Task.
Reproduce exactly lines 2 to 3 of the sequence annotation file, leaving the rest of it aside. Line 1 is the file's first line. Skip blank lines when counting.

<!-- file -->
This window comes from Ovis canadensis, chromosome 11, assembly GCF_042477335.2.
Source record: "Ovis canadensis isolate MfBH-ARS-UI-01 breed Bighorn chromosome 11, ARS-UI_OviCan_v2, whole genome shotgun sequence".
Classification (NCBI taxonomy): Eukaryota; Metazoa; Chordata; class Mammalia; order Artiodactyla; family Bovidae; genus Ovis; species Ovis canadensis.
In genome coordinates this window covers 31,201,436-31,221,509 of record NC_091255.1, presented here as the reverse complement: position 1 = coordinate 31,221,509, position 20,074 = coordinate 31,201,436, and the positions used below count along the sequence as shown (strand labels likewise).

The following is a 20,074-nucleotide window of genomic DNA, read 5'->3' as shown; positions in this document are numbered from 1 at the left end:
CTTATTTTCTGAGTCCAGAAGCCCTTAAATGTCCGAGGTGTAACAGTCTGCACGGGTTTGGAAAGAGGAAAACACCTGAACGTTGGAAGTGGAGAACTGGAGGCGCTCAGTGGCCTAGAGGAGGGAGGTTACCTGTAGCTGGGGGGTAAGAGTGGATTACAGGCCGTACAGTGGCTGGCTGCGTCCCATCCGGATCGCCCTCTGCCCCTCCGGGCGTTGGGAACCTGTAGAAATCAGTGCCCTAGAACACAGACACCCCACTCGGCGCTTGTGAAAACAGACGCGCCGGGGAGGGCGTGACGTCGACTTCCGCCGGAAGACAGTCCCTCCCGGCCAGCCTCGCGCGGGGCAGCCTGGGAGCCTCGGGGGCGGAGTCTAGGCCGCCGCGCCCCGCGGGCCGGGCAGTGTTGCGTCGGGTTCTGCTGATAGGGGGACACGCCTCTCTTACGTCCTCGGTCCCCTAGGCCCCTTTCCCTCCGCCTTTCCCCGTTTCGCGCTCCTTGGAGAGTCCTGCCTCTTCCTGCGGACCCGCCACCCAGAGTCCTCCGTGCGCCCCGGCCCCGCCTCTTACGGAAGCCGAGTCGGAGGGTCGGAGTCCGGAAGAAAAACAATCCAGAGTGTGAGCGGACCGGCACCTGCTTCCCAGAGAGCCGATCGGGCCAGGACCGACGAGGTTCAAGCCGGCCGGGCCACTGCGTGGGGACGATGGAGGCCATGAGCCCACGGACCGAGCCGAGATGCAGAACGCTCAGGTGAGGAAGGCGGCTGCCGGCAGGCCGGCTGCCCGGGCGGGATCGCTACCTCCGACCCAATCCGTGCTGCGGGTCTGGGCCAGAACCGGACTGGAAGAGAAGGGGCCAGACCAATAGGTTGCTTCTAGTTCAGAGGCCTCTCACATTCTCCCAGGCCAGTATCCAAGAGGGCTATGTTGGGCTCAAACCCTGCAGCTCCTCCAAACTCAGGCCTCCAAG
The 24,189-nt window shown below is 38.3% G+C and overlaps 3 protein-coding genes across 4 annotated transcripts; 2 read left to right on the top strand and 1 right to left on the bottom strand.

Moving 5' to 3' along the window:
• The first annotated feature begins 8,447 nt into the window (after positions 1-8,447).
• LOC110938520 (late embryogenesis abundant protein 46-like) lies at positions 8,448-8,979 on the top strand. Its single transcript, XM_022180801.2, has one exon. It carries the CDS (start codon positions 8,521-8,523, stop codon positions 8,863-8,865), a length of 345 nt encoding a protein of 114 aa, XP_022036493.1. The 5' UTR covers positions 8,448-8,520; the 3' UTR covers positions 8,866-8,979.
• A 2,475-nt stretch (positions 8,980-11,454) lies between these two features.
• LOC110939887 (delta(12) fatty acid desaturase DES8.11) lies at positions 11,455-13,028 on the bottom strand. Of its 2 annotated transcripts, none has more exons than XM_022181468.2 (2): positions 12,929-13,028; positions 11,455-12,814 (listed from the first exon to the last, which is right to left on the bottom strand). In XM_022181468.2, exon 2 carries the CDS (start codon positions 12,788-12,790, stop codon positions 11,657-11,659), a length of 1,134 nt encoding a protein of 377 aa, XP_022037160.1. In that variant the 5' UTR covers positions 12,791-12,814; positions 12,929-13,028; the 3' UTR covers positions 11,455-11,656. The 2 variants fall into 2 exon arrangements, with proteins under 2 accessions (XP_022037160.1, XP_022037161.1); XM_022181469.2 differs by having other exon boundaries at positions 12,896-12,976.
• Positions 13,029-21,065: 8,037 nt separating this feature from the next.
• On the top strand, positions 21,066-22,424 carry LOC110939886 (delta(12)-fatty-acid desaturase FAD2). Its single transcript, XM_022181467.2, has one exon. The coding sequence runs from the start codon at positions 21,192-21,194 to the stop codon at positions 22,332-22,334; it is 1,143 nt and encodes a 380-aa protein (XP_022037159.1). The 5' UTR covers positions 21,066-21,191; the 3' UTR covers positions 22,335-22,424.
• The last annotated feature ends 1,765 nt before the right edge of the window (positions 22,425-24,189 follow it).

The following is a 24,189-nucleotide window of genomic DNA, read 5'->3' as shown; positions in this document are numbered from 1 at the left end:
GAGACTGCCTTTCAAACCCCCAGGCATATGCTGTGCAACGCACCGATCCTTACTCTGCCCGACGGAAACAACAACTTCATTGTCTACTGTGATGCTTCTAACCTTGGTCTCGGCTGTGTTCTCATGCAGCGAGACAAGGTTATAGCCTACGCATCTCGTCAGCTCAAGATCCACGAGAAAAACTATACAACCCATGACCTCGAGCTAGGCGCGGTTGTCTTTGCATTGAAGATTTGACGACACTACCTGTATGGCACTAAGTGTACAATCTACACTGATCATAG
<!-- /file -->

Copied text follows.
Source record: "Ovis canadensis isolate MfBH-ARS-UI-01 breed Bighorn chromosome 11, ARS-UI_OviCan_v2, whole genome shotgun sequence".
Classification (NCBI taxonomy): Eukaryota; Metazoa; Chordata; class Mammalia; order Artiodactyla; family Bovidae; genus Ovis; species Ovis canadensis.